Join TSN.ca in a 30 Teams In 30 Days tour of the NHL in preparation for the upcoming season. Today, we examine the 2011-12 campaign for the Vancouver Canucks. Get the lowdown on their off-season and the issues they face this season. And use the Your Call feature to give us your take!
It's hard to look at the season the Vancouver Canucks just had and label it a failure. Until you get to the final two games of the Stanley Cup Final.
To that point, everything had gone as perfectly as you could script a dream season. The Canucks ran away with the regular season crown. A Sedin led the league in scoring again. Ryan Kesler became arguably the best two-way player in the game. Roberto Luongo tied for the league lead in wins. Better yet, they held a 3-2 series lead over the Boston Bruins.
And then it all fell apart.
They were dismantled early in Game 6 in Boston. Back at home, in the deciding game of the NHL season, they were dominated by Tim Thomas. And just like that, the dream season turned into a nightmare. And that doesn't even include the rioting. Ugly all around if you bleed Canucks blue.
After that demoralizing end, it's gotta be Cup-or-nothing this year, right?
Here's a look at what's in store for this season.
Prospect Report: Forward Cody Hodgson is a young player to keep an eye on. The one-time OHL Player of the Year and top pick from 2008 has yet to make a serious bid to secure a spot with the big club. This year might be his best chance. With Mason Raymond recovering from a major back injury, a good camp could slot Hodgson into a top-six forward position on opening night - at which his skill set seems to be best suited.
Nicklas Jensen was their lone first-round pick in 2011, selected 29th overall. The 18-year-old had 29 goals and 29 assists with Oshawa (OHL) last year. He tied for the team lead in goals (7) during the 2011 playoffs.
Breakout Player to Watch: The Canucks seemingly have one player achieve breakout status year after year. Whether it's Raymond, Kesler or Alex Burrows, the players continually emerge at the right time.
If he's able to remain healthy, Alex Edler could be that player this season. The 25-year-old defenceman has been a steady contributor, last season he had 33 points in 51 games played and was a plus-13 rating, but if he could find another gear has the possibility of being one of the main guys to lead the Canucks deep into the playoffs once again.
Marquee Match-Up: Jan. 7 at Bruins - A rematch of last season's Cup final. They unraveled early and often in Beantown: Three losses, outscored 17-3 and Roberto Luongo was yanked twice. The only time he wasn't pulled, he gave up eight goals.
Other Dates To Watch: Nov. 6 at Chicago. The rivalry continues, so cue up the 'Chelsea Dagger'. Actually, if you're the Canucks - don't.
Reason To Get Excited: The Canucks will entertain on a nightly basis and will likely pile up wins, points and personal accolades along the way. But nothing will matter until the playoffs start. They've accomplished everything an NHL franchise can - except capture the Stanley Cup. Hands down, they're Canada's best shot at a championship.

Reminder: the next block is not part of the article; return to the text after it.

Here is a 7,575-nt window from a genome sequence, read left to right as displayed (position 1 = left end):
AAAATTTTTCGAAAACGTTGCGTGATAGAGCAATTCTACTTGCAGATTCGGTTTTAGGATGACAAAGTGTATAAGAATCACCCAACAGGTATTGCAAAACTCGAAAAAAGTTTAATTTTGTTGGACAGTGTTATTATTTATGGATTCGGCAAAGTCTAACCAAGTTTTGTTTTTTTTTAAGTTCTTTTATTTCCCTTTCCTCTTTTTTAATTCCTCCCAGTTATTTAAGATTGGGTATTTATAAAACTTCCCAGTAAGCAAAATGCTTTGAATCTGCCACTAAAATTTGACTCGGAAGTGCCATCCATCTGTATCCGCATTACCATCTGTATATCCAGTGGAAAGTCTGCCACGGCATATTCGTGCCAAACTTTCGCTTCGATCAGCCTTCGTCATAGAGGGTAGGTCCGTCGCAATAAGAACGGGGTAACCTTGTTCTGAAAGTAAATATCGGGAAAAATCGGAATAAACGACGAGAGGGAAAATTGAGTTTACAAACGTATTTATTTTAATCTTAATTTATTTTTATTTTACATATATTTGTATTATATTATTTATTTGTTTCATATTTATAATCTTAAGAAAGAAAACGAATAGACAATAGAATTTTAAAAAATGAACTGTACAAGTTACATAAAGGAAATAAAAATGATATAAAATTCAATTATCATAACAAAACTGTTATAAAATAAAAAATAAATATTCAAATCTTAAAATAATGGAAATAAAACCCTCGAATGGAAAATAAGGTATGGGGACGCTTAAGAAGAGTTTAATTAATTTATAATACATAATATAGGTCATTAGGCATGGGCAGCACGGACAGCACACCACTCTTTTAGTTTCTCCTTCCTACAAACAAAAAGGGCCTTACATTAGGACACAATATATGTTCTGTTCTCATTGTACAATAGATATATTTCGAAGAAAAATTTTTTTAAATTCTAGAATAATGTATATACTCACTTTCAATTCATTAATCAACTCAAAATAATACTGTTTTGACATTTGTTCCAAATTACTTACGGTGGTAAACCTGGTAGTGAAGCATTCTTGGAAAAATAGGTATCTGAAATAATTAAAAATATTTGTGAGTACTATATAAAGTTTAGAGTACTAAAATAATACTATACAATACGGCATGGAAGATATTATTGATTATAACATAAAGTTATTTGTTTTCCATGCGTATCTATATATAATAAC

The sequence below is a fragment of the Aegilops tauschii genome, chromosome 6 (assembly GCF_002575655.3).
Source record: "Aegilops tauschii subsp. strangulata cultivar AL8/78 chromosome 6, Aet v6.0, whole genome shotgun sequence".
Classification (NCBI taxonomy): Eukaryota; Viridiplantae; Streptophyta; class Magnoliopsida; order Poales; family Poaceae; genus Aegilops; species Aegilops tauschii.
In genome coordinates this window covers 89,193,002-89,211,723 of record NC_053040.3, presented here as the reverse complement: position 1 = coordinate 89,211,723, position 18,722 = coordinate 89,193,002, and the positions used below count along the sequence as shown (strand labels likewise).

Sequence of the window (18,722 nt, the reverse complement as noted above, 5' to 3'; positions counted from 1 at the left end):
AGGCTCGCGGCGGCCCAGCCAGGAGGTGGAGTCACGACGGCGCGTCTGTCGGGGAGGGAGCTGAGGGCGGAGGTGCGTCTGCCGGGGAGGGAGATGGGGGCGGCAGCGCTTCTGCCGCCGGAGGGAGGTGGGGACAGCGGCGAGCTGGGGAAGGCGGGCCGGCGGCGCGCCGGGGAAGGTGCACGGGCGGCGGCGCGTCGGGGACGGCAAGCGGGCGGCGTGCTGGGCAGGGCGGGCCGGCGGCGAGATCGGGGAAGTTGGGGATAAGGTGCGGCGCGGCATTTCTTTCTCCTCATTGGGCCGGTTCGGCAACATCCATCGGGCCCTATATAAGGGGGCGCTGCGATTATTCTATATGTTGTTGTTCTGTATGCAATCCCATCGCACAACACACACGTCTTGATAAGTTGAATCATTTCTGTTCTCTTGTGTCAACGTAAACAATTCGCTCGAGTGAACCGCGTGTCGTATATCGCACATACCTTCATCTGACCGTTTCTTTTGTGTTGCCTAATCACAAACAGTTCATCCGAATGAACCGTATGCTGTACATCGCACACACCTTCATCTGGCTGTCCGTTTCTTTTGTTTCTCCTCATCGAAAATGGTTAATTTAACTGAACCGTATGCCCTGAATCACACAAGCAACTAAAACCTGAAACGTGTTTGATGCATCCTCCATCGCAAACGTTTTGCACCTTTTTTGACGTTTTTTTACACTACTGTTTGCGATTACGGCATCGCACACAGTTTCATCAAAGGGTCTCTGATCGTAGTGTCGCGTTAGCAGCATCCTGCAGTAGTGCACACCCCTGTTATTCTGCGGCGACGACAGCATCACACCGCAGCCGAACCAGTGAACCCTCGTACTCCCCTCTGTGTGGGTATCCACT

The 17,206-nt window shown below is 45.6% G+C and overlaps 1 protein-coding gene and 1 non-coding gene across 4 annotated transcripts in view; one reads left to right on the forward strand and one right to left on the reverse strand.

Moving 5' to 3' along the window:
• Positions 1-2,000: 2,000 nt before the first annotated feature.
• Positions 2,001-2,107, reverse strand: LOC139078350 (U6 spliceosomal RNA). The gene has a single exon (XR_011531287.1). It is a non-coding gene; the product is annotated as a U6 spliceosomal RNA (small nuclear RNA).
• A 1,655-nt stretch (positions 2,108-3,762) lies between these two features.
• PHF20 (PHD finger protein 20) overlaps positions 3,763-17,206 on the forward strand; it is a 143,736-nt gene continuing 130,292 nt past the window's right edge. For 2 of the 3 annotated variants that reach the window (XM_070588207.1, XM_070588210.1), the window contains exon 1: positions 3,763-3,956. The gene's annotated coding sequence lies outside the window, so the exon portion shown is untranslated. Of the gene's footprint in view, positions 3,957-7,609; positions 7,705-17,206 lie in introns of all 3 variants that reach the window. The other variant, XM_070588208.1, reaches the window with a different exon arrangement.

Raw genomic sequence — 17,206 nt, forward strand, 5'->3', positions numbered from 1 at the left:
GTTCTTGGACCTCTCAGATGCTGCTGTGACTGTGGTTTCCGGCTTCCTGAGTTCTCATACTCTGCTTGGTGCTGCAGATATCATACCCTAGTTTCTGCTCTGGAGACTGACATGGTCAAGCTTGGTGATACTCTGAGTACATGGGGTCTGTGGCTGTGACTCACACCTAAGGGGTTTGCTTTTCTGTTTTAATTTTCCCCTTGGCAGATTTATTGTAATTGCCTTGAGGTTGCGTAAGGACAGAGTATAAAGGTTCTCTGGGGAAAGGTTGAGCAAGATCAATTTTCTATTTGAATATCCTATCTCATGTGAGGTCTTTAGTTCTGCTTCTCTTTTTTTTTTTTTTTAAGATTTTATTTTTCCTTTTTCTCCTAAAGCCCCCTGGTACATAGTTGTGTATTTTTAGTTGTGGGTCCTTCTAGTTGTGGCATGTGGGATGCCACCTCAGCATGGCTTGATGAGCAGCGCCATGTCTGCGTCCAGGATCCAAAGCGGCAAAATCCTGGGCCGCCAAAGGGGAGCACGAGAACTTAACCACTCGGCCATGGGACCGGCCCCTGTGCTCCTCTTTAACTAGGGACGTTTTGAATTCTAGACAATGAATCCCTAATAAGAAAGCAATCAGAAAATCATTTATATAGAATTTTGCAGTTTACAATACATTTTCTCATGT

Home Hardware: What weren't they nominated for last year? On top of capturing the President's Trophy as the league's top team, Daniel Sedin won the Art Ross Trophy as NHL scoring leader, (just a year after Henrik did it). Daniel was also a finalist for the Hart Trophy. Ryan Kesler captured the Selke Trophy as the league's top defensive forward (while piling up a career-high 41 goals), Alain Vigneault was a finalist for coach of the year and Luongo was a finalist for the Vezina trophy. Expect at least a few of these usual suspects on the awards ballots at the end of next year too.
On The Hot Seat: Roberto Luongo. Not that the Sedins or Kesler aren't under the gun either, but much of the blame for Vancouver's post-season failures lie in Luongo's inability to steal a game on his own, especially when the Canucks needed it. With chants for Cory Schneider getting louder, it could be his final chance to erase the perceived reputation as a goalie who can't handle the playoff pressure. His final chance in Vancouver, anyways. Anything can happen.
The Canucks made a big splash on the trade front acquiring Keith Ballard from Florida last summer, inheriting a contract that pays the veteran blueliner $4.2 million a season for four more years. And for that salary, he wasn't much of a difference maker in the lineup. Ballard was a healthy scratch in the early going and was almost an afterthought through most of the playoffs.
With a new season on the horizon, Ballard will have a clean sheet to build on with Vigneault.
It's Your! Call: Can the Canucks break through and win the Stanley Cup?
They were one win away from capturing hockey's ultimate prize, so it's a hard sell to say that the Canucks have to find a way to get over the hump.
And that's not saying that they don't need to improve. Boston was simply the better team and outplayed their Western Conference counterparts.
Instead of sweeping wholesale changes that some fans may have wanted, general manager Mike Gillis kept his core intact, losing only Christian Erhoff. He's hoping that a lengthy playoff run and the motivation provided by that stinging final series loss will be the right tonic for another go.
A healthy roster might also have made the difference. Kesler (hip), Henrik Sedin (back), Kevin Bieksa (MCL bruise), Alex Edler (two broken fingers) and Chris Higgins (foot) all gutted it out to the end, while the team lost regular contributors Raymond (back), Mikael Samuelsson (leg), and Dan Hamhuis (abdominal tear) along the way.
And of course, Luongo will not get a chance to answer his critics until the postseason, when the games matter most. And much of the blame and little of the praise will be put upon him in losses or wins.